Bill Gaston was the University of New Brunswick's ninth writer-in-residence from 1990 to 1992. Having grown up in Winnipeg, Toronto, and Vancouver, he recieved his B.A., M.A., and M.F.A. attending the University of British Columbia. While Gaston was around UNB he was also the director of the creative writing programme, and for a period of time he was the editor of The Fiddlehead, Canada's oldest literary journal. In 1998 he left the Maritimes to join the creative writing department at the University of Victoria. In 1999 he won a Canadian Literary Award for fiction, and in 2003 he was awarded the inaugural Timothy Findley Award for a mid-career male writer.
Bill Gaston succeeded to the position of writer-in-residence after Nancy Bauer, and after Gaston the title was passed on to Don Hannah.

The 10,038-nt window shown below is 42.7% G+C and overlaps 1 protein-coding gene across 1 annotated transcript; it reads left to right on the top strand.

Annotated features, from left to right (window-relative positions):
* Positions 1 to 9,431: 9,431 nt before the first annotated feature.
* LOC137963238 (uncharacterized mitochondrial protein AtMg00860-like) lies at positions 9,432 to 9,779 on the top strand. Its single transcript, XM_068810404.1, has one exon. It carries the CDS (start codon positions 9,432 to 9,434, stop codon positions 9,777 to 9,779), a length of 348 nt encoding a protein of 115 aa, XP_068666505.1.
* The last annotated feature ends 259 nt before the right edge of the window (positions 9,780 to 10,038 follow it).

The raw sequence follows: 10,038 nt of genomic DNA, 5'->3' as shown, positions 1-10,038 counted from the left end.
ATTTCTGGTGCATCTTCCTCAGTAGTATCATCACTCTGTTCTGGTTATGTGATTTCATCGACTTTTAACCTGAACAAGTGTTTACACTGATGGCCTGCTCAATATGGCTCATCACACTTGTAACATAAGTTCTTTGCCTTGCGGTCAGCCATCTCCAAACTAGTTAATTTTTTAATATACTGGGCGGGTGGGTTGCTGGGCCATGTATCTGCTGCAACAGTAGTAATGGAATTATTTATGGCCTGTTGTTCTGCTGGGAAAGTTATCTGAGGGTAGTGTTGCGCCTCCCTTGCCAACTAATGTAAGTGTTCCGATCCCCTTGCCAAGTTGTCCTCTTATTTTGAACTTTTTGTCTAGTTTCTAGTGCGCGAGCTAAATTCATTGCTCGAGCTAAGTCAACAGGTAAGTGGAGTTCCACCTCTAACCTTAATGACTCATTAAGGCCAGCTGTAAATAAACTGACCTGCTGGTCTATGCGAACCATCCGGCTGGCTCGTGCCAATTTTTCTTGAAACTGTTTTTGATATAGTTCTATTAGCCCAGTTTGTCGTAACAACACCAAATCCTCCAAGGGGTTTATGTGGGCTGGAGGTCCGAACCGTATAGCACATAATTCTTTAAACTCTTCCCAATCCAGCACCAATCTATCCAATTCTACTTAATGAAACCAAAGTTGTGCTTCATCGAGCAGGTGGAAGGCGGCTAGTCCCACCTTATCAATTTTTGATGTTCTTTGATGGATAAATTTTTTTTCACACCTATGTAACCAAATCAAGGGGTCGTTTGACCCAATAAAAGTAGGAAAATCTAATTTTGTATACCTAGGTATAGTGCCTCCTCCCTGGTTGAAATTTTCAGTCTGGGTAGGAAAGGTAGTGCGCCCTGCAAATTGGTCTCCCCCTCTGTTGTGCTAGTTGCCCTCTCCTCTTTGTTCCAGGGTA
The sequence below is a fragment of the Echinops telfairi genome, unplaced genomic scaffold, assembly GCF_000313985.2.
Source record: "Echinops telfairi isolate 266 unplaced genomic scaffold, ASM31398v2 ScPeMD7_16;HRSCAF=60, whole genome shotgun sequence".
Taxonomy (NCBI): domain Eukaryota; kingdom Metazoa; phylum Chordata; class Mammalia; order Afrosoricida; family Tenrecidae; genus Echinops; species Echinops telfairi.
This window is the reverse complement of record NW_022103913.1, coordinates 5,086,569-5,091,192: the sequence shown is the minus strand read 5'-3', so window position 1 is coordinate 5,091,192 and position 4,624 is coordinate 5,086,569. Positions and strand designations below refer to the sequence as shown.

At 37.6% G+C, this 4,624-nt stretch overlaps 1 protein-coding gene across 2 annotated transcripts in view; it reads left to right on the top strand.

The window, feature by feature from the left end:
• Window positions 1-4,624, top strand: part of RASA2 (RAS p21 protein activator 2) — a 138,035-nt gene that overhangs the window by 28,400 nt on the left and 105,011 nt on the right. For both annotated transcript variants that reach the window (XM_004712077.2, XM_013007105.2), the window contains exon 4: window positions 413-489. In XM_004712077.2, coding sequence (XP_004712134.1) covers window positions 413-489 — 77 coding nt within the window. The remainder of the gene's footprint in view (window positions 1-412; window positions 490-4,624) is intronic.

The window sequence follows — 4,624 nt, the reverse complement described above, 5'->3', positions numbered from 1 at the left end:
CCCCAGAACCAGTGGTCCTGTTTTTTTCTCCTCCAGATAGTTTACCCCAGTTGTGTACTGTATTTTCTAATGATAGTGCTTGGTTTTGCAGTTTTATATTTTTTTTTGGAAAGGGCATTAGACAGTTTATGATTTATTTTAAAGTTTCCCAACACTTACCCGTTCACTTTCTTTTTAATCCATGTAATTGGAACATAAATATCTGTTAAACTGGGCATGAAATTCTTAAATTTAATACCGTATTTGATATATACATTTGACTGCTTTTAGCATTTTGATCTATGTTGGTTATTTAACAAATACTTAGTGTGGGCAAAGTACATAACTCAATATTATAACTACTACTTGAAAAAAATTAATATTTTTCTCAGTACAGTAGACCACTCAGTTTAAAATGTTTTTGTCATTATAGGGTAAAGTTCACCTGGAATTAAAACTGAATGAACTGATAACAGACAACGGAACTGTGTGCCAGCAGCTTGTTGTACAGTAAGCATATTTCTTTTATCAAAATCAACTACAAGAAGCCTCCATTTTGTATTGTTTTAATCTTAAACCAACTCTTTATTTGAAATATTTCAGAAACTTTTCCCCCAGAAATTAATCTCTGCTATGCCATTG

Tony Tremblay said of Bill Gaston "I have [...] heard him read many times, and each time he has succeeded in winning over his audience with a wit and vision that is gentle, benevolent, and uproariously funny. He is a master of comic incongruity, able to translate the excesses of our culture into the exaggerated peculiarities of his characters - and all this without compromising the basic humanity, frailty, and unfailing optimism central to each. Though much has been said of his writing, I think the most accurate is inscribed on the back cover of Deep Cove Stories: 'with humour and insight, Bill Gaston seeks to discover a little madness in an otherwise too sane world... He reaquaints us with magic.'"
UA Case 191; Section 2; Bill Gaston
--~ Benjamin Dawson (talk) 13:48, 15 August 2017 (ADT)
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